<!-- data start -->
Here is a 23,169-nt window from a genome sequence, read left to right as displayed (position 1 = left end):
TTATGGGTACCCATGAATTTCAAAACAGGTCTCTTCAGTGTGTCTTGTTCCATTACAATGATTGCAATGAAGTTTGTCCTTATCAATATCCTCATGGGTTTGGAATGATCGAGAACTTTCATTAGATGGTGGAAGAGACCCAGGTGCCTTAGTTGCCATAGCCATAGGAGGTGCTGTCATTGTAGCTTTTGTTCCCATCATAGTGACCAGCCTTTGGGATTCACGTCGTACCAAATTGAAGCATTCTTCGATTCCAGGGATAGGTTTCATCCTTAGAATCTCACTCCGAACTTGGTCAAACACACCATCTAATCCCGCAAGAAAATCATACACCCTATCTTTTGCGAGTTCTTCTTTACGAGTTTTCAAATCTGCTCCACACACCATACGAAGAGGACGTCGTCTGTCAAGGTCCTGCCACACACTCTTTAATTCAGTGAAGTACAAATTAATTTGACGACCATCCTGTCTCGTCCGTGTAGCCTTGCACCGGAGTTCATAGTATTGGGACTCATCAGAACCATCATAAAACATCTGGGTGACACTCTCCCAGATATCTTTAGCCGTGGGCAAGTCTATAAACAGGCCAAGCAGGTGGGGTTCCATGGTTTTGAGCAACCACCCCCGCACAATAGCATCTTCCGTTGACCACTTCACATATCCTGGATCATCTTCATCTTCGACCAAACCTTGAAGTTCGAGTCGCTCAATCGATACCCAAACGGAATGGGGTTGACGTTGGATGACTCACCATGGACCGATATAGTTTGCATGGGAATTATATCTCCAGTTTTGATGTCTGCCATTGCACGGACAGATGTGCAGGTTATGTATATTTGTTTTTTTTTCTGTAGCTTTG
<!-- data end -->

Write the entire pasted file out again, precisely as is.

Here is a 23,169-nt window from a genome sequence, read left to right as displayed (position 1 = left end):
TTATGGGTACCCATGAATTTCAAAACAGGTCTCTTCAGTGTGTCTTGTTCCATTACAATGATTGCAATGAAGTTTGTCCTTATCAATATCCTCATGGGTTTGGAATGATCGAGAACTTTCATTAGATGGTGGAAGAGACCCAGGTGCCTTAGTTGCCATAGCCATAGGAGGTGCTGTCATTGTAGCTTTTGTTCCCATCATAGTGACCAGCCTTTGGGATTCACGTCGTACCAAATTGAAGCATTCTTCGATTCCAGGGATAGGTTTCATCCTTAGAATCTCACTCCGAACTTGGTCAAACACACCATCTAATCCCGCAAGAAAATCATACACCCTATCTTTTGCGAGTTCTTCTTTACGAGTTTTCAAATCTGCTCCACACACCATACGAAGAGGACGTCGTCTGTCAAGGTCCTGCCACACACTCTTTAATTCAGTGAAGTACAAATTAATTTGACGACCATCCTGTCTCGTCCGTGTAGCCTTGCACCGGAGTTCATAGTATTGGGACTCATCAGAACCATCATAAAACATCTGGGTGACACTCTCCCAGATATCTTTAGCCGTGGGCAAGTCTATAAACAGGCCAAGCAGGTGGGGTTCCATGGTTTTGAGCAACCACCCCCGCACAATAGCATCTTCCGTTGACCACTTCACATATCCTGGATCATCTTCATCTTCGACCAAACCTTGAAGTTCGAGTCGCTCAATCGATACCCAAACGGAATGGGGTTGACGTTGGATGACTCACCATGGACCGATATAGTTTGCATGGGAATTATATCTCCAGTTTTGATGTCTGCCATTGCACGGACAGATGTGCAGGTTATGTATATTTGTTTTTTTTTCTGTAGCTTTG